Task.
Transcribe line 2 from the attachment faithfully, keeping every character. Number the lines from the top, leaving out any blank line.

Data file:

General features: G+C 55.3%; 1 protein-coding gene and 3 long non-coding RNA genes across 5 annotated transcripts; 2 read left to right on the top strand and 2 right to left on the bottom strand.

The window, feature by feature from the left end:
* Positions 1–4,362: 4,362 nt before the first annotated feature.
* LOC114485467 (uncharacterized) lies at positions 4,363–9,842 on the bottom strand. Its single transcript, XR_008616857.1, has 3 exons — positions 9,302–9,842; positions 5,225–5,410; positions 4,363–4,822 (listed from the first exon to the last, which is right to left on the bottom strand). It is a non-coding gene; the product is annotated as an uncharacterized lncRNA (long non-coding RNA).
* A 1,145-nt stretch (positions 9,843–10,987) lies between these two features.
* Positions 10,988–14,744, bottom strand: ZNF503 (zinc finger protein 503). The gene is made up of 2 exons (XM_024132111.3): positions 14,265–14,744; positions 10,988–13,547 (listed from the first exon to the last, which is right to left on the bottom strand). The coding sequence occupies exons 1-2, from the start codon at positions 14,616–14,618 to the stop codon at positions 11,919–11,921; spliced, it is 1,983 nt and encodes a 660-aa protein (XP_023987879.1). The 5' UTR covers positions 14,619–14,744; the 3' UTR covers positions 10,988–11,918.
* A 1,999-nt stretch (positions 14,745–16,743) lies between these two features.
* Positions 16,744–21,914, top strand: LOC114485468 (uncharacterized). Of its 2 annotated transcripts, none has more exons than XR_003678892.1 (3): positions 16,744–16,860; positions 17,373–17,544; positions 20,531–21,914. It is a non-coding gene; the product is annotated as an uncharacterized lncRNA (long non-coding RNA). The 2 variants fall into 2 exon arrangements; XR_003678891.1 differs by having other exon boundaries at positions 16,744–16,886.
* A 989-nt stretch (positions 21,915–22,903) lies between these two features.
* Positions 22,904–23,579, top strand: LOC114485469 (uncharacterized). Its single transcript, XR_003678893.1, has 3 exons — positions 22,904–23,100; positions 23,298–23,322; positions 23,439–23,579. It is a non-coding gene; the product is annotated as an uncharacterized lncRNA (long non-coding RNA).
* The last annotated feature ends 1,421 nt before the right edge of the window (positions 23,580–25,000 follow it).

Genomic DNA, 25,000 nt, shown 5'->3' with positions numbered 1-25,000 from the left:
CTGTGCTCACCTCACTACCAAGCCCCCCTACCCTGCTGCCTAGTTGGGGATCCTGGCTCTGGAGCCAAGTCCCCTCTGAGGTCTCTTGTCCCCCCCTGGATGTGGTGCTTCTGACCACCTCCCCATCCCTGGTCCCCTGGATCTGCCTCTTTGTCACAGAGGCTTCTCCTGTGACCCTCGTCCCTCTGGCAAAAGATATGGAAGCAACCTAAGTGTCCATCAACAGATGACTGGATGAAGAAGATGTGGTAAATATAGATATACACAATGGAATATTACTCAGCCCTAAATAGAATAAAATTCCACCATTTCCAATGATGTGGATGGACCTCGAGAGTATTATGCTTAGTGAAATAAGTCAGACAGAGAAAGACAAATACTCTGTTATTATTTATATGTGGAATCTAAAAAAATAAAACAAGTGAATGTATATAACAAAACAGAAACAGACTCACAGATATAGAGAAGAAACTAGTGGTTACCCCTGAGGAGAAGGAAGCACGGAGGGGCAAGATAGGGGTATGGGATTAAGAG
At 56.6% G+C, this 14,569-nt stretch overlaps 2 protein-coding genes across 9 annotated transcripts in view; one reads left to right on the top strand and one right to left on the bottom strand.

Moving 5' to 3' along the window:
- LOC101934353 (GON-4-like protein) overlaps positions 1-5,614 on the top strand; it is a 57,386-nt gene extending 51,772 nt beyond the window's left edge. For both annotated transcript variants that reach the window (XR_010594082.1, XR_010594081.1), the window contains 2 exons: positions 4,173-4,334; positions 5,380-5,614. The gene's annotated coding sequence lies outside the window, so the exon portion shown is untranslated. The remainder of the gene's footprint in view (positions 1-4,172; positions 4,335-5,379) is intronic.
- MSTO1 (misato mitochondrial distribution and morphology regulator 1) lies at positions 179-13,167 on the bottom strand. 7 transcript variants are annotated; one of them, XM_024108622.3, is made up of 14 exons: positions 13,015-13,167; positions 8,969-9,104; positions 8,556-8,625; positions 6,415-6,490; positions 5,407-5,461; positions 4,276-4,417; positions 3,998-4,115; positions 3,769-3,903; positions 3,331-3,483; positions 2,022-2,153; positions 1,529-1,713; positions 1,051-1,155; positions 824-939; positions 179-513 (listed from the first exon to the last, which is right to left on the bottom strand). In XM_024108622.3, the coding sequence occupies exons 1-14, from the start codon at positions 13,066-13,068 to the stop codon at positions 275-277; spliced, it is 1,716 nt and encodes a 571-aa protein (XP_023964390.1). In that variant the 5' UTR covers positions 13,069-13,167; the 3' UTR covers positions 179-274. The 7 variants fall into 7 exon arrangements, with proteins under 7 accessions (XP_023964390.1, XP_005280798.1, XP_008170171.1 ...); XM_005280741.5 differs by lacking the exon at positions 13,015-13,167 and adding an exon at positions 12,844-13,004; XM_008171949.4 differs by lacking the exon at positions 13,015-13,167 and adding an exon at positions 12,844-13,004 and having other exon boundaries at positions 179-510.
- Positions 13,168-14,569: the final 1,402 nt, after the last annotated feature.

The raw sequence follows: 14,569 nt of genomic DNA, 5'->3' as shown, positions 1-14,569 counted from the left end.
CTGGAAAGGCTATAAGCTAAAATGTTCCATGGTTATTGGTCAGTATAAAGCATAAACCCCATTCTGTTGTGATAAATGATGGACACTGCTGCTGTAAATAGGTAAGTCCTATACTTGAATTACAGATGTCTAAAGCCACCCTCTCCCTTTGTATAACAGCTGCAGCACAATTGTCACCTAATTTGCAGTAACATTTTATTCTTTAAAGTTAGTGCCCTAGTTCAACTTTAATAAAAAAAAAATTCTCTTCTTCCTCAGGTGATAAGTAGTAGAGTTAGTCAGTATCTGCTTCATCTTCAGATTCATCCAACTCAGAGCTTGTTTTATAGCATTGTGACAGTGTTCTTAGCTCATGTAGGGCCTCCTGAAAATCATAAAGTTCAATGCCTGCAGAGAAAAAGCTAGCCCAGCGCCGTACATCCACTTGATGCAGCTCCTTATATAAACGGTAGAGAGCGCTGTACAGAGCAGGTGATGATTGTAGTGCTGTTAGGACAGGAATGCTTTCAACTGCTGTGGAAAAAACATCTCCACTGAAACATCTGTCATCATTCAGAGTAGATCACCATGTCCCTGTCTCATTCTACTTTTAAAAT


The window, feature by feature from the left end: